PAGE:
Snow is part of Michigan winters.  And that includes the occasional snow storm.  The Big One last Wednesday was a bit overhyped in my area, and, as with all things overbyped, it did not live up to the predictions.  In my area, we got about 6 inches of snow. This is about the amount needed to shut the area down for a day or so.  Livingston County is part rural, part suburb-- but not a very dense suburb.  It is largely a bedroom community to places like Ann Arbor and Detroit.  So, the snow fell.  It piled up on top of the previous inches-- I think there was about 6 inches from prior snowfalls currently on the ground.My driveway was complete obscured by the falling and blowing snow.  I'm standing next to my garage.  The road is past the fence.  This driveway is only marginally longer than average.Yes, we have a snowblower.  One of the most interesting thing about the last snow storm was how quite the world got.  Few cars ventured out most of the next day. I rather liked it myself.  Also absent from the roads were snow plows.  I live on a main road heading into one of the two larger towns in the county.  Well, it's called a city, but it's not very big.  (I know, it's a term that defines local government size and function more so than population size and density.)  Anyway, usually this road is one of the first and best plowed, being that about a mile away it turns into Main Street.  But even at 1 in the afternoon, the road is still snow covered. Not bad though.  One could easily get around in this sort of snow fall.  I don't care much for driving in snow-- but that's just because other drives don't have the sense to slow down and exercise caution.  I happen to like when the snow comes down and the world is quiet.  It's peaceful.  There's nothing quite like the barely perceptible sound of snow falling-- yes, it has a sound. [...]

FFF 8: Time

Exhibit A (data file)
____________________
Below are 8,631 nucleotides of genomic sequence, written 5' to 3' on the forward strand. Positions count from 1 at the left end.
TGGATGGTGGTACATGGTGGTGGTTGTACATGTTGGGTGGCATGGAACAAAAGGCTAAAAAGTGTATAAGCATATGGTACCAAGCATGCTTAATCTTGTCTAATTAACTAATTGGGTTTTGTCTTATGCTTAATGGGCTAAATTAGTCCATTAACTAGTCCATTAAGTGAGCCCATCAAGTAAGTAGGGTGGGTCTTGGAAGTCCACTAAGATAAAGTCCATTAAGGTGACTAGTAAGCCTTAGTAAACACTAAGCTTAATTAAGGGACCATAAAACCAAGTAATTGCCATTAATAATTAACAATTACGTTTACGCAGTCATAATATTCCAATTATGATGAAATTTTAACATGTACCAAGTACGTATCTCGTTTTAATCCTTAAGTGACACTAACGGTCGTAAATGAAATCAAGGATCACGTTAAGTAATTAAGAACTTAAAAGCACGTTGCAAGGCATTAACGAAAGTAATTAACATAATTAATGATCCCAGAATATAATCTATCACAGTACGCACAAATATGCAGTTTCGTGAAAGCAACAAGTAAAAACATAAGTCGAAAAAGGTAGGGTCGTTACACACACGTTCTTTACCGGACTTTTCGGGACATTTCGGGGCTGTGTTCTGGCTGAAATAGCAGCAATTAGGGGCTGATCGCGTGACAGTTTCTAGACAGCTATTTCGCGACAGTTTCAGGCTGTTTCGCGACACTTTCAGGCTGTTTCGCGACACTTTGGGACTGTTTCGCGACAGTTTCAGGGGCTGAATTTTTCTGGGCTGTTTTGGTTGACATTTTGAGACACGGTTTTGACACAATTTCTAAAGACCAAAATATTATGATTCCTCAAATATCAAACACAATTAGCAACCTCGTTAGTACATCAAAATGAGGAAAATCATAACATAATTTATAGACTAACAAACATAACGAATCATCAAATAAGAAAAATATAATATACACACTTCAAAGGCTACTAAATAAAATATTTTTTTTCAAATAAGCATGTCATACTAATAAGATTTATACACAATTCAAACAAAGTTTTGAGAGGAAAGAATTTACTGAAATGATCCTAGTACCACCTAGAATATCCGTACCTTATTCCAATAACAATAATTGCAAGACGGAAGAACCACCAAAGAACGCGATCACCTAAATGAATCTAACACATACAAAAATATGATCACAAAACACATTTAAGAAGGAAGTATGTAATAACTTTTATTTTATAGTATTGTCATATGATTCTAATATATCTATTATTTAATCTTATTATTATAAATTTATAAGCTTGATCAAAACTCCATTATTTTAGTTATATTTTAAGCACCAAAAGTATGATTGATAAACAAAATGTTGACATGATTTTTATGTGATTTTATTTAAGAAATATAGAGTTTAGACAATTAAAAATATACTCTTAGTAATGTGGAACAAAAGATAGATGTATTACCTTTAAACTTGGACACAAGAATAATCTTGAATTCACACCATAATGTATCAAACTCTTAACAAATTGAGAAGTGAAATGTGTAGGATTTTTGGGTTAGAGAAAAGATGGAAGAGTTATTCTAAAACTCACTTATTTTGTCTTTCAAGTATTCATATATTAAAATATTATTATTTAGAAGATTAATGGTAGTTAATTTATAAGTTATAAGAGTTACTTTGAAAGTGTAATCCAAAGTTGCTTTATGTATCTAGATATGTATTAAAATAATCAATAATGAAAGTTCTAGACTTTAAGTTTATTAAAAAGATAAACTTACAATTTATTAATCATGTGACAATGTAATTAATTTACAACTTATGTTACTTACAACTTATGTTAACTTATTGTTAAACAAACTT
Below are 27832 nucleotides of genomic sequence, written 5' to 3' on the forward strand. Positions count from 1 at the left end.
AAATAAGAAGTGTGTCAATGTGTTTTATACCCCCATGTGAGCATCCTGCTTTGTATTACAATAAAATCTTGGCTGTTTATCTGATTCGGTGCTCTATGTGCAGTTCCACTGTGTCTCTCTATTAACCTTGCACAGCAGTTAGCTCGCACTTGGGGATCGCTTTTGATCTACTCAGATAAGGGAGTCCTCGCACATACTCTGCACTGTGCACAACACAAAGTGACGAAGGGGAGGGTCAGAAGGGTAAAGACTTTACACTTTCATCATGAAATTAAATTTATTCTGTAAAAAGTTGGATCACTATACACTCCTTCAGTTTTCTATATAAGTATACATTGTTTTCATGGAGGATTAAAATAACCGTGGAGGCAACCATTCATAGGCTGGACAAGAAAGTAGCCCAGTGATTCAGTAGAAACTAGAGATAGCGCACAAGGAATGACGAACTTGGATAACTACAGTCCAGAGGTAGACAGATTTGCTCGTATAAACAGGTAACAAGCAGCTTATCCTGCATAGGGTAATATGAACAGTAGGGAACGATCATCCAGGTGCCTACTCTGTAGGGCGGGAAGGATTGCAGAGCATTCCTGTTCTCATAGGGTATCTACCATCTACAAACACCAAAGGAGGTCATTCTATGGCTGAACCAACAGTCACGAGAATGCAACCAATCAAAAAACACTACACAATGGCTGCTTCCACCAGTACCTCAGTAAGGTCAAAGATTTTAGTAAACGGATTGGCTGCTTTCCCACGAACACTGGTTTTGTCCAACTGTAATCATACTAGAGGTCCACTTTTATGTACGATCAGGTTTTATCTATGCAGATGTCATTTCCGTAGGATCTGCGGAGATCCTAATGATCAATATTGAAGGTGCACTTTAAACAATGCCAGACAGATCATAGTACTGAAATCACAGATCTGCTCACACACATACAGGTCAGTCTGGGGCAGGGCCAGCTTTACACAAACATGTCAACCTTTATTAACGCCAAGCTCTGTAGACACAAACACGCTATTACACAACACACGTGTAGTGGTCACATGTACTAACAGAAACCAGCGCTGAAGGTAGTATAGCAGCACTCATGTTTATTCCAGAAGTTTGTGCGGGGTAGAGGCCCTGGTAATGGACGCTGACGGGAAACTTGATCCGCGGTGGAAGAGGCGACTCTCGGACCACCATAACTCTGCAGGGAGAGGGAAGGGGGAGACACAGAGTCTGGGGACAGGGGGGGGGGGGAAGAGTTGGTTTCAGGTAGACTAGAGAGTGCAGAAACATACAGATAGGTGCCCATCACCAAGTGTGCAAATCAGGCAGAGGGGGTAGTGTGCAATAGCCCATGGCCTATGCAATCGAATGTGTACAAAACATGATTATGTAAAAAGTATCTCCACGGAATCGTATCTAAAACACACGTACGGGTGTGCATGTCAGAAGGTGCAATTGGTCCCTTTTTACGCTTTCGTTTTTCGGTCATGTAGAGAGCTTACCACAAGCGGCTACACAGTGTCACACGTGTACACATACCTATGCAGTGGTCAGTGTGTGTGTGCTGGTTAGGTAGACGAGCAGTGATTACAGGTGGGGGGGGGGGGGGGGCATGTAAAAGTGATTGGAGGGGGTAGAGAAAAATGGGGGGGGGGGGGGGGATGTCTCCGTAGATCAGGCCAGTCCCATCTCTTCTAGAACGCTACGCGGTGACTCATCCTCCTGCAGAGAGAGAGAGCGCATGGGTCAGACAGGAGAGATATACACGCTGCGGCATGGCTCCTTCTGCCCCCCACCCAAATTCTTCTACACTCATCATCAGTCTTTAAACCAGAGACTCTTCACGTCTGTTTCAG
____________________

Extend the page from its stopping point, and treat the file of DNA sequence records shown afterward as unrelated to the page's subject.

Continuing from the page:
I'm a little late this week... partly because I still thought the deadlines for F3 were Friday.  And partly because I really just need the whole week.  =/  I'm gonna keep trying the prompts, when they tickle my muse, but I already know I'm not gonna make any Wednesday deadlines.  ESPECIALLY not Wednesdays!Anyway, here's my story for F3 #8...Wasting TimeA Bo Fexler StoryThe clock ticked off the seconds, each a piercing reminder that time moved forward.  It was already late on a bitter cold night.  The heat had turned off for the night—and the long holiday weekend—in the office building.  The cold workspaces, extra clean by some managerial mandate, were even more impersonal in the dropping temperature.My shoulders were tensed, as if doing so would contain what little body heat remained in my body.  My fingers were so numb that I could barely feel the shape of the mouse as I navigated with it.  Without the intermittent whooshing and humming of the heating system, the office was still, lifeless.  Only the barely perceptible whir of the computer fan, the faint click of the mouse button, and the interminable ticking of a clock on the desk next to the computer broke the still stillness.  Everyone that normally worked in that office building was off doing holiday related things.  If not enjoying their families for Thanksgiving, they were tolerating them with whatever coping methods or alcohol they could manage, or just plain avoiding them at home or at the bar.  The Wednesday night before Thanksgiving is the biggest bar night of the year.  Few people work that night—besides the standard retail workers, law enforcement and emergency responders, and bartenders.  The occasional private investigator will put in a few hours, checking to make sure that a certain spouse is actually working late, rather than finding unauthorized reasons for giving thanks.  Then they, too, would join one of the normal Thanksgiving activities.  Being a PI, like being a cop, can be hard on personal relationships, though, with the odd hours and spying and trust issues that come with watching everyday people betray the trust of those who care for them.  Luckily, I had trust issues long before I entered the PI business.  It makes the job easier.The holidays no longer have any meaning for me beyond the normal ebb and flow of business as people increase or decrease their need to know the truth.  It’s just part of the passing of time.  One month to the next, one year to the next.  I tucked my hands under my arm pits, trying desperately to restore some feeling to them, while the computer considered my request.  Fittingly, the machine turned a digital hour glass while we waited.  The sand grains didn’t move though.  It was an old machine, running an old operating system.  It made my job both easier and harder.  Security on that old computer was something of a joke.  And the man who used that machine wasn’t very good with computers.  The collection of empty folders named New Folder was amusing.  The man who worked on that computer was at home with his wife and grown child.  According to the wife when she called me, he was pretty well trashed too.  That was why she'd asked if I was busy—or more importantly, was my time claimed by anyone else that holiday-eve.  She'd first thought maybe he was staying out late because he was having an affair with some office girl.  But a couple days of surveillqnce showed that the husband was the last to leave his office, an[...]